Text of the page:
Newsweek has set a new low in journalistic integrity, publishing a piece on Tuesday connecting President Donald Trump and recently deceased cult leader Charles Manson. The backlash was so immediate, however, that Newsweek suddenly discovered their “journalistic standards” after the outrage.
The article, written by Melissa Mathews on Monday (20th), was originally titled “How Murderer Charles Manson and Doanld Trump Used Language to Gain Followers.” Mathews did everything she could to draw a line between Trump and Manson in style and substance, even when the experts she cited said the exact opposite.
The implication, of course, is that both appealed to the darkest side of human beings to push them to do terrible things. It required some journalistic gymnastics and rhetorical gobbledygook, but Newsweek somehow deemed it worthy of publication, even when her premise was undermined by psychologists she quoted. From the original article, via the Daily Wire:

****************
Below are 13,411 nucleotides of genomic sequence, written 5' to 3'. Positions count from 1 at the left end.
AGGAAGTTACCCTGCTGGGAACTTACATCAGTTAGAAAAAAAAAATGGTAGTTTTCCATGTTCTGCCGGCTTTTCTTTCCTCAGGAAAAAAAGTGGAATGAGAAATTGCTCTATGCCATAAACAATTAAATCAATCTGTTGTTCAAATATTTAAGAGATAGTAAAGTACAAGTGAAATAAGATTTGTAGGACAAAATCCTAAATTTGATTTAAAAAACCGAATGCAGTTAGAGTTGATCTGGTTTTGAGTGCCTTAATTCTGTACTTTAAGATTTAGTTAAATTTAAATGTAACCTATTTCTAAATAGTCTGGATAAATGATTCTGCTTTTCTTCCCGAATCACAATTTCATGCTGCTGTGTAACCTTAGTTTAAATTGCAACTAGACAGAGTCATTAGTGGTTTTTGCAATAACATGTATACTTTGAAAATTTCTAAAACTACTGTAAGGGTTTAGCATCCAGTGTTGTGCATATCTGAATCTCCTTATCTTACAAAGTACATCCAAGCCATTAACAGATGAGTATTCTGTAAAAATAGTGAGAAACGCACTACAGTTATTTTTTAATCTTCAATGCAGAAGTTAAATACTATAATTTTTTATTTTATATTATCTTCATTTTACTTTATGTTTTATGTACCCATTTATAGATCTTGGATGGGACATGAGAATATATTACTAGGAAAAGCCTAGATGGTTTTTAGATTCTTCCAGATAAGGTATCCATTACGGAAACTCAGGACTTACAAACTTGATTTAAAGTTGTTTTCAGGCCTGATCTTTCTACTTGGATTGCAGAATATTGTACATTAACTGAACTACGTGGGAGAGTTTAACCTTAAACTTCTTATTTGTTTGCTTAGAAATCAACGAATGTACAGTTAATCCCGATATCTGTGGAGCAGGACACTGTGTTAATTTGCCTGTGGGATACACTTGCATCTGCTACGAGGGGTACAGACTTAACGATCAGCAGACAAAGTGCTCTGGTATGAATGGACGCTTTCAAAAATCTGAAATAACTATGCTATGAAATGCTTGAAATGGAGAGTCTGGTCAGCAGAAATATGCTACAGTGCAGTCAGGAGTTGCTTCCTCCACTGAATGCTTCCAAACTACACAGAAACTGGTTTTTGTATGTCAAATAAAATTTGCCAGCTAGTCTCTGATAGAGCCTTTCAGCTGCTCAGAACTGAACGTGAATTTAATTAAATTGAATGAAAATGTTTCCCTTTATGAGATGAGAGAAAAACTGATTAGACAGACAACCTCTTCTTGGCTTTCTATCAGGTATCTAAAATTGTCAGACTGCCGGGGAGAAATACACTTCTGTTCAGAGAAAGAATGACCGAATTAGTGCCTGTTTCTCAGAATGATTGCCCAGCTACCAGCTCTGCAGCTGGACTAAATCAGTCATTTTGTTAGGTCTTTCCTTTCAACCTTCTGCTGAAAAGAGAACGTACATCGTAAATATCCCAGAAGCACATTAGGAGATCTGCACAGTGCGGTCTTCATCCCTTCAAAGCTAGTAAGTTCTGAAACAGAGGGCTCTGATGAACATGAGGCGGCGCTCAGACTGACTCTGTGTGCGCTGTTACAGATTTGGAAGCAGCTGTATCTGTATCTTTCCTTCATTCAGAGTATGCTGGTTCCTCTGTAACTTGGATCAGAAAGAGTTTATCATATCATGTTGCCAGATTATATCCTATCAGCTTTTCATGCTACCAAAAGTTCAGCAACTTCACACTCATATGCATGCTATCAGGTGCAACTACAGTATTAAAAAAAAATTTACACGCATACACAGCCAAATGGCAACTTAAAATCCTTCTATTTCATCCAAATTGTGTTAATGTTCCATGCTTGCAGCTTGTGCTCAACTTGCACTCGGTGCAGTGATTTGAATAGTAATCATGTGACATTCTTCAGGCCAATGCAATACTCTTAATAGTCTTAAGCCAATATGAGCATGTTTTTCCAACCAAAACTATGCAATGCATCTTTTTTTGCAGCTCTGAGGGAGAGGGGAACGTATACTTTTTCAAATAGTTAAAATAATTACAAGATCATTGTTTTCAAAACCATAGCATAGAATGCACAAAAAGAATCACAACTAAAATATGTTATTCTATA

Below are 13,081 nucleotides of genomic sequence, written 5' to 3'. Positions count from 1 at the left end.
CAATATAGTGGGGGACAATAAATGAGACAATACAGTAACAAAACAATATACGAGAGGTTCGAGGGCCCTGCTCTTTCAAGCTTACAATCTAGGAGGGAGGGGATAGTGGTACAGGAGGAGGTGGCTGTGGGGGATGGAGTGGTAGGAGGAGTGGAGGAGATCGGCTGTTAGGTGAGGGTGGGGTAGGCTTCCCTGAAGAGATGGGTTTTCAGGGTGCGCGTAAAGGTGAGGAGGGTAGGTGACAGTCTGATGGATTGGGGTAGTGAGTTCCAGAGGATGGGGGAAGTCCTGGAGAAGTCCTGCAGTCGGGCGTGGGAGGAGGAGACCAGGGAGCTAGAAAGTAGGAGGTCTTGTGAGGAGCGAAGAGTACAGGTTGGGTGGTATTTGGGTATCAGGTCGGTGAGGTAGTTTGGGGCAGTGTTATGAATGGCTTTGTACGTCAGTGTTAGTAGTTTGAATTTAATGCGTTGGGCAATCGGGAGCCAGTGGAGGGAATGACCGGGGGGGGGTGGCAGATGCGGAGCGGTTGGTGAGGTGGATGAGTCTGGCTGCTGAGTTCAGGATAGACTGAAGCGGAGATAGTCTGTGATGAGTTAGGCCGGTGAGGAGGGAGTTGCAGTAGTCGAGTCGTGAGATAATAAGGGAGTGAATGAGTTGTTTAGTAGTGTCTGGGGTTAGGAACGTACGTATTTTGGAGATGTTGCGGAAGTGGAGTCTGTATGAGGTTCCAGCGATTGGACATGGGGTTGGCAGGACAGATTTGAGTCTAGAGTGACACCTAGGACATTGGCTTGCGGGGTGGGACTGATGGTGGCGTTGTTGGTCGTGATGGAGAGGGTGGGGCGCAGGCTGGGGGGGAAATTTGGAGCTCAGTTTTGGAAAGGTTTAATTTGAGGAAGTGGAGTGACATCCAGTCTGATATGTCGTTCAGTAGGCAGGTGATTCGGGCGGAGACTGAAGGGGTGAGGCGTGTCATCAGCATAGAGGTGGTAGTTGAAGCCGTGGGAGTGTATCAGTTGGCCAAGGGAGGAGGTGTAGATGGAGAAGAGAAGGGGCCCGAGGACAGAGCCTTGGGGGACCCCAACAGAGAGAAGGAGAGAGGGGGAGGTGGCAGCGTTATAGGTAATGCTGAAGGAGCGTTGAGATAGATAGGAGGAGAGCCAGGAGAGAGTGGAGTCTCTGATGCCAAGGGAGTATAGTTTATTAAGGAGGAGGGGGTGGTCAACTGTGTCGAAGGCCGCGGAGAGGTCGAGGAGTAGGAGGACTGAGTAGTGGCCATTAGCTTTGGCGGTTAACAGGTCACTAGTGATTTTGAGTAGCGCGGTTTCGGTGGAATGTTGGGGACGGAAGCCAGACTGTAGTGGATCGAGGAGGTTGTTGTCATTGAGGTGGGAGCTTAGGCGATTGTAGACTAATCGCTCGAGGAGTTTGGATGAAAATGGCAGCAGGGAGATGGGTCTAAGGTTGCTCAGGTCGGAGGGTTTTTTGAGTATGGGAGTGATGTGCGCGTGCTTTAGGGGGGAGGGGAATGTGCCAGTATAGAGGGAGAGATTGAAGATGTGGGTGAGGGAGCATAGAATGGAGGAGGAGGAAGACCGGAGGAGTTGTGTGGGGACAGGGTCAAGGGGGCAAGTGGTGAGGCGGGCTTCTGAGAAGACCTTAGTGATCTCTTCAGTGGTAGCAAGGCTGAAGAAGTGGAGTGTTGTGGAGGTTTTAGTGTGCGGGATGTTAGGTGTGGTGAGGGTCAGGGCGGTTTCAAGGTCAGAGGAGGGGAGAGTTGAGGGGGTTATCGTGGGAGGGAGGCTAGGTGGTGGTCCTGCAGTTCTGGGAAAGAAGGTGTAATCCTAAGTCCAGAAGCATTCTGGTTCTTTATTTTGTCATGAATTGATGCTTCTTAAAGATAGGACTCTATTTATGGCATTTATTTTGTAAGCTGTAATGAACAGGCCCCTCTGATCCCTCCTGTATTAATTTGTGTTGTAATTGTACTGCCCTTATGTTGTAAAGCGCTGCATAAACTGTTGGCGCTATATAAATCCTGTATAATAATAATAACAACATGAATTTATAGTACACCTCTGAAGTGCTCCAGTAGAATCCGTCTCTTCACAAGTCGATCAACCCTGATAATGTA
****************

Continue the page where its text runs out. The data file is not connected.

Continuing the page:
“A charismatic leader knows how to speak to people in a way that will emotionally engage those people,” Smaller told Newsweek.
Smaller is clear that he does not believe President Donald Trump is similar to the convicted killer, or that their followers have any shared beliefs or characteristics, but he did say we can look to the current president to see how language is used to form a bond with followers.
“Our current president speaks in an emotional or affective way to large numbers of people in our country who feel a kind of alienation or disconnection from the government,” he said. “They feel very responded to and become his political base.”
Here is the tweet from Newsweek promoting the article.
— Newsweek (@Newsweek) November 21, 2017
After the outrage, Newsweek totally revamped the story, removing any reference to Trump and making it a sole piece about Manson. It included the following message at the end: “An earlier version of this story did not meet Newsweek’s editorial standards and has been revised accordingly.”
Mathews has yet to comment on the hit piece.